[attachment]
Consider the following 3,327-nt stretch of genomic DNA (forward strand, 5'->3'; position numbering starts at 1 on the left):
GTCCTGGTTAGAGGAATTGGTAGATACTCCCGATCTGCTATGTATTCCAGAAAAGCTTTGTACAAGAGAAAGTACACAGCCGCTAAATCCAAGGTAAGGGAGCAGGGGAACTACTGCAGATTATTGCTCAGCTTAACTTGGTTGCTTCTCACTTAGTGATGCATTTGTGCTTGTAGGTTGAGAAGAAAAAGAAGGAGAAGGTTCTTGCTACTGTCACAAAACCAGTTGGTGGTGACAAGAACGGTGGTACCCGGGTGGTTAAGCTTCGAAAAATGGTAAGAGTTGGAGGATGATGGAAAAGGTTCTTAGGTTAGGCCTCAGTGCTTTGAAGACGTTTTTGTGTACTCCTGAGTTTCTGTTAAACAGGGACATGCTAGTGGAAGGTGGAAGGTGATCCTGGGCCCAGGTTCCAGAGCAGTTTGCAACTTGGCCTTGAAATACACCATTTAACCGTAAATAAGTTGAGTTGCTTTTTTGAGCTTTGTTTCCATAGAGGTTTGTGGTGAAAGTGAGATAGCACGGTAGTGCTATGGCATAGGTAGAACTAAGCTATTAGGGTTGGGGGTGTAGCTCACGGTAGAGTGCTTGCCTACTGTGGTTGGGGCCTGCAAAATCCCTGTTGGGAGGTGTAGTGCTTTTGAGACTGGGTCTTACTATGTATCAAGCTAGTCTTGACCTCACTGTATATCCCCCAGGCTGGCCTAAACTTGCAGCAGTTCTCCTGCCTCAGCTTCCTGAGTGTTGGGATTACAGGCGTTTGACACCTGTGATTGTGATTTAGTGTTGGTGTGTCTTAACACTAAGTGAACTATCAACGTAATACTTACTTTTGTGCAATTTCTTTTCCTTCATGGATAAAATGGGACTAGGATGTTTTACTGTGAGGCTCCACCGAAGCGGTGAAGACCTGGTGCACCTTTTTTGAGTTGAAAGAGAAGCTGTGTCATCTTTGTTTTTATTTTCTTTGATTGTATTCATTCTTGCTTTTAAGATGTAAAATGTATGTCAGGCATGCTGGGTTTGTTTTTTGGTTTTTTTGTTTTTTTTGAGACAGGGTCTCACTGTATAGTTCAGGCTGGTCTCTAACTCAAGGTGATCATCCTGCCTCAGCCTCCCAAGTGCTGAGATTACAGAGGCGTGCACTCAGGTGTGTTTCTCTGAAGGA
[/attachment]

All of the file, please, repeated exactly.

Consider the following 3,327-nt stretch of genomic DNA (forward strand, 5'->3'; position numbering starts at 1 on the left):
GTCCTGGTTAGAGGAATTGGTAGATACTCCCGATCTGCTATGTATTCCAGAAAAGCTTTGTACAAGAGAAAGTACACAGCCGCTAAATCCAAGGTAAGGGAGCAGGGGAACTACTGCAGATTATTGCTCAGCTTAACTTGGTTGCTTCTCACTTAGTGATGCATTTGTGCTTGTAGGTTGAGAAGAAAAAGAAGGAGAAGGTTCTTGCTACTGTCACAAAACCAGTTGGTGGTGACAAGAACGGTGGTACCCGGGTGGTTAAGCTTCGAAAAATGGTAAGAGTTGGAGGATGATGGAAAAGGTTCTTAGGTTAGGCCTCAGTGCTTTGAAGACGTTTTTGTGTACTCCTGAGTTTCTGTTAAACAGGGACATGCTAGTGGAAGGTGGAAGGTGATCCTGGGCCCAGGTTCCAGAGCAGTTTGCAACTTGGCCTTGAAATACACCATTTAACCGTAAATAAGTTGAGTTGCTTTTTTGAGCTTTGTTTCCATAGAGGTTTGTGGTGAAAGTGAGATAGCACGGTAGTGCTATGGCATAGGTAGAACTAAGCTATTAGGGTTGGGGGTGTAGCTCACGGTAGAGTGCTTGCCTACTGTGGTTGGGGCCTGCAAAATCCCTGTTGGGAGGTGTAGTGCTTTTGAGACTGGGTCTTACTATGTATCAAGCTAGTCTTGACCTCACTGTATATCCCCCAGGCTGGCCTAAACTTGCAGCAGTTCTCCTGCCTCAGCTTCCTGAGTGTTGGGATTACAGGCGTTTGACACCTGTGATTGTGATTTAGTGTTGGTGTGTCTTAACACTAAGTGAACTATCAACGTAATACTTACTTTTGTGCAATTTCTTTTCCTTCATGGATAAAATGGGACTAGGATGTTTTACTGTGAGGCTCCACCGAAGCGGTGAAGACCTGGTGCACCTTTTTTGAGTTGAAAGAGAAGCTGTGTCATCTTTGTTTTTATTTTCTTTGATTGTATTCATTCTTGCTTTTAAGATGTAAAATGTATGTCAGGCATGCTGGGTTTGTTTTTTGGTTTTTTTGTTTTTTTTGAGACAGGGTCTCACTGTATAGTTCAGGCTGGTCTCTAACTCAAGGTGATCATCCTGCCTCAGCCTCCCAAGTGCTGAGATTACAGAGGCGTGCACTCAGGTGTGTTTCTCTGAAGGA